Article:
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The Benefits of Achieving the Chesapeake Bay TMDLs (Total Maximum Daily Loads): A Scoping Study

Author

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  • Cropper, Maureen L.

    () (Resources for the Future)

  • Isaac, William

    () (Resources for the Future)

Abstract

Concerns about nutrient pollution in the Chesapeake Bay have led to the establishment of pollution limits—total maximum daily loads (TMDLs)—which, by 2025, are expected to reduce nitrogen loadings to the Bay by 25 percent and phosphorous loadings by 24 percent from current levels. This paper outlines how the benefits associated with achieving the Chesapeake Bay TMDLs could be measured and monetized. We summarize studies that measure the benefits of improved water quality in the Bay and evaluate whether these studies could be used to value the water quality benefits associated with the TMDLs.In cases where studies conducted in the Bay watershed either do not exist or are out of date, we discuss whether results from studies conducted elsewhere could be transferred to the Chesapeake Bay. We also discuss original studies that would be useful to conduct in the future.

Suggested Citation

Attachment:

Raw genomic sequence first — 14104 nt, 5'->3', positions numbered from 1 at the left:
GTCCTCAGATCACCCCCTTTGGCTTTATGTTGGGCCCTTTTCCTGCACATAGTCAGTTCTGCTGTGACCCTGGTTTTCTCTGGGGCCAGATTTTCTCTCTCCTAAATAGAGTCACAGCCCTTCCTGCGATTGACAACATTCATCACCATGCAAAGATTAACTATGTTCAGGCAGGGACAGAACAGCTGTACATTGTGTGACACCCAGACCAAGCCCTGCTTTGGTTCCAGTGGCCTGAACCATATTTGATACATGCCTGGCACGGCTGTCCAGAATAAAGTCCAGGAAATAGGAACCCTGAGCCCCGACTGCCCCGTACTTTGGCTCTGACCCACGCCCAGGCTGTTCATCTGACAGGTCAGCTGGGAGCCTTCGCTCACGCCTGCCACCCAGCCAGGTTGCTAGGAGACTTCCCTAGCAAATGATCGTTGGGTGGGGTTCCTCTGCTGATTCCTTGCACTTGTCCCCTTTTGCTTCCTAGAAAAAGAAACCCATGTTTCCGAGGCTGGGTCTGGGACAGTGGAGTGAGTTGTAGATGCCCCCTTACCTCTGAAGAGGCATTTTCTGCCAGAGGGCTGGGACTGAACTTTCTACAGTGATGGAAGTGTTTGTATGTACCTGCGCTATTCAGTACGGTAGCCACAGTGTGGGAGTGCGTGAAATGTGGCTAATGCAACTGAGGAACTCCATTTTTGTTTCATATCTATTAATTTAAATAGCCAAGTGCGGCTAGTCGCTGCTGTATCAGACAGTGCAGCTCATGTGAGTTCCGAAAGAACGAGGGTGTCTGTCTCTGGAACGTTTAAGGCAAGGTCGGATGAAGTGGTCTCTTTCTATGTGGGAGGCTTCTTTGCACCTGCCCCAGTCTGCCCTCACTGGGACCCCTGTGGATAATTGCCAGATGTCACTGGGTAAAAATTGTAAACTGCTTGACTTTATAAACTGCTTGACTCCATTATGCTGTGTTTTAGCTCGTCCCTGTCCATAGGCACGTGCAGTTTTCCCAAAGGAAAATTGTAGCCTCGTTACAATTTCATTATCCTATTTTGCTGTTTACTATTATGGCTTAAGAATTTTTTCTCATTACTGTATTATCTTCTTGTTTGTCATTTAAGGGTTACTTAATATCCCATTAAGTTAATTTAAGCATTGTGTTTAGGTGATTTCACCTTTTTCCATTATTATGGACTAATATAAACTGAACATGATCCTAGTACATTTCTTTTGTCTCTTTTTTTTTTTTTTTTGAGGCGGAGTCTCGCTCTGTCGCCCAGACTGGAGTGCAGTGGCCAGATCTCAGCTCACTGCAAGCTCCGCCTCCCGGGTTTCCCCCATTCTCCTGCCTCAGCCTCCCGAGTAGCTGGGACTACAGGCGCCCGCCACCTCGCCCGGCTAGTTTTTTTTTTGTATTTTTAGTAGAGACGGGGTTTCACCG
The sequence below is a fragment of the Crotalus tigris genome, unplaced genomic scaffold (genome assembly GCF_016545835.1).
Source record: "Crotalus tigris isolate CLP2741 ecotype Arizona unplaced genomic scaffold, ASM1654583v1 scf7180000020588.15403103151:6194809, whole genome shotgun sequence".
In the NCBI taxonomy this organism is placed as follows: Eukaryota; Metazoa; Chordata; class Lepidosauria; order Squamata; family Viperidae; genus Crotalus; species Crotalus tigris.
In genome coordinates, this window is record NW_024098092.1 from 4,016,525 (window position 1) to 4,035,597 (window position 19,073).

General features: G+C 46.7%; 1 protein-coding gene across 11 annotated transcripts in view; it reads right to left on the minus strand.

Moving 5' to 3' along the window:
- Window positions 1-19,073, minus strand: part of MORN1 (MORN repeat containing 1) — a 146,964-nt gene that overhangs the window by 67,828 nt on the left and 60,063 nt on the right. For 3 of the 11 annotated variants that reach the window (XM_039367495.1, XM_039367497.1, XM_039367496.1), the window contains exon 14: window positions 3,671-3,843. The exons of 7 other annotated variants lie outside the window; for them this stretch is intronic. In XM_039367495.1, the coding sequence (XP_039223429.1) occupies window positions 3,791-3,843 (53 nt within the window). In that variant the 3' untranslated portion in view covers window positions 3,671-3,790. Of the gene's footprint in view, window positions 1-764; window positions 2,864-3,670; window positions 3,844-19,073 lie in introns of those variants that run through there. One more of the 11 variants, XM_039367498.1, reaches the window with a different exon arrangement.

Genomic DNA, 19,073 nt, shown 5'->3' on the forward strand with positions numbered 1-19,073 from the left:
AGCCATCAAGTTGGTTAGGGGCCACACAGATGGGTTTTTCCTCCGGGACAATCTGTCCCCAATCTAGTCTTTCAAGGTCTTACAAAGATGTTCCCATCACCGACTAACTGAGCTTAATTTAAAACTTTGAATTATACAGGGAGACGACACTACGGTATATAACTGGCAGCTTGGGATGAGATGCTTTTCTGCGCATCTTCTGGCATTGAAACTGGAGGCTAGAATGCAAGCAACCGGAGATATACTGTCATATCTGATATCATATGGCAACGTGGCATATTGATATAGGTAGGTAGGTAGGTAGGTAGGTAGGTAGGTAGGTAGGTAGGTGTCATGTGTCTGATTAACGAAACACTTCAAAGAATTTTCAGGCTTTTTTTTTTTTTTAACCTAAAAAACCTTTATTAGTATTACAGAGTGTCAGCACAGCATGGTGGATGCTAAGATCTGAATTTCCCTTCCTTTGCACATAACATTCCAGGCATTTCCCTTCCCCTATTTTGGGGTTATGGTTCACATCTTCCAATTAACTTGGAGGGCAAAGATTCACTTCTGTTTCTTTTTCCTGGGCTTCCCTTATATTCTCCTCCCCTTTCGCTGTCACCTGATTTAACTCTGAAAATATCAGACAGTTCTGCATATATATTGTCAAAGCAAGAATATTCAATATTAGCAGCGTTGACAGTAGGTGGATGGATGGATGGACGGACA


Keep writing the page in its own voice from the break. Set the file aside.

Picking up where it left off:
• Cropper, Maureen L. & Isaac, William, 2011. "The Benefits of Achieving the Chesapeake Bay TMDLs (Total Maximum Daily Loads): A Scoping Study," Discussion Papers dp-11-31, Resources For the Future.
  • Handle: RePEc:rff:dpaper:dp-11-31
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    File URL: http://www.rff.org/RFF/documents/RFF-DP-11-31.pdf
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    References listed on IDEAS

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    4. Morgan, Cynthia & Owens, Nicole, 2001. "Benefits of water quality policies: the Chesapeake Bay," Ecological Economics, Elsevier, vol. 39(2), pages 271-284, November.
    5. Kevin J. Boyle & P. Joan Poor & Laura O. Taylor, 1999. "Estimating the Demand for Protecting Freshwater Lakes from Eutrophication," American Journal of Agricultural Economics, Agricultural and Applied Economics Association, vol. 81(5), pages 1118-1122.
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    8. Lipton, Douglas W., 2003. "The Value Of Improved Water Quality To Chesapeake Bay Boaters," Working Papers 28603, University of Maryland, Department of Agricultural and Resource Economics.
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    Cited by:

    1. Nikolaos Mykoniatis & Richard Ready, 2016. "Spatial Harvest Regimes for a Sedentary Fishery," Environmental & Resource Economics, Springer;European Association of Environmental and Resource Economists, vol. 65(2), pages 357-387, October.

    More about this item

    Keywords

    Chesapeake Bay restoration; total maximum daily loads; benefits of water quality improvements;

    JEL classification:

    • Q51 - Agricultural and Natural Resource Economics; Environmental and Ecological Economics - - Environmental Economics - - - Valuation of Environmental Effects
    • Q53 - Agricultural and Natural Resource Economics; Environmental and Ecological Economics - - Environmental Economics - - - Air Pollution; Water Pollution; Noise; Hazardous Waste; Solid Waste; Recycling
    • Q57 - Agricultural and Natural Resource Economics; Environmental and Ecological Economics - - Environmental Economics - - - Ecological Economics

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